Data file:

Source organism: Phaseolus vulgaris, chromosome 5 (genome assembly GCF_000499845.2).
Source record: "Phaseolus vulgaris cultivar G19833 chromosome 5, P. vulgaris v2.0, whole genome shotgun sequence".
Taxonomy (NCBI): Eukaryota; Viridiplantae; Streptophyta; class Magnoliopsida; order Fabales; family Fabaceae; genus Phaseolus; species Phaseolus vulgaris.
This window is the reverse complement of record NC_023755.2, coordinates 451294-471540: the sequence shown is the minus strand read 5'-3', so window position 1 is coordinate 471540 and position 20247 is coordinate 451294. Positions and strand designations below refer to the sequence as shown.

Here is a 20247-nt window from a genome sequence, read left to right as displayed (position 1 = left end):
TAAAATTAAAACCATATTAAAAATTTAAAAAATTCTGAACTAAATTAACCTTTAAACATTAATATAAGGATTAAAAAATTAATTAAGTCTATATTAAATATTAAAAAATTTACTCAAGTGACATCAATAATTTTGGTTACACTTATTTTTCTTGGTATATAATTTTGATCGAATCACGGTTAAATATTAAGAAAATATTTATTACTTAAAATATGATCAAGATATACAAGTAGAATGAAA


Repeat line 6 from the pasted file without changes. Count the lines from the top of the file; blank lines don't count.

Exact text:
TAAAATTAAAACCATATTAAAAATTTAAAAAATTCTGAACTAAATTAACCTTTAAACATTAATATAAGGATTAAAAAATTAATTAAGTCTATATTAAATATTAAAAAATTTACTCAAGTGACATCAATAATTTTGGTTACACTTATTTTTCTTGGTATATAATTTTGATCGAATCACGGTTAAATATTAAGAAAATATTTATTACTTAAAATATGATCAAGATATACAAGTAGAATGAAA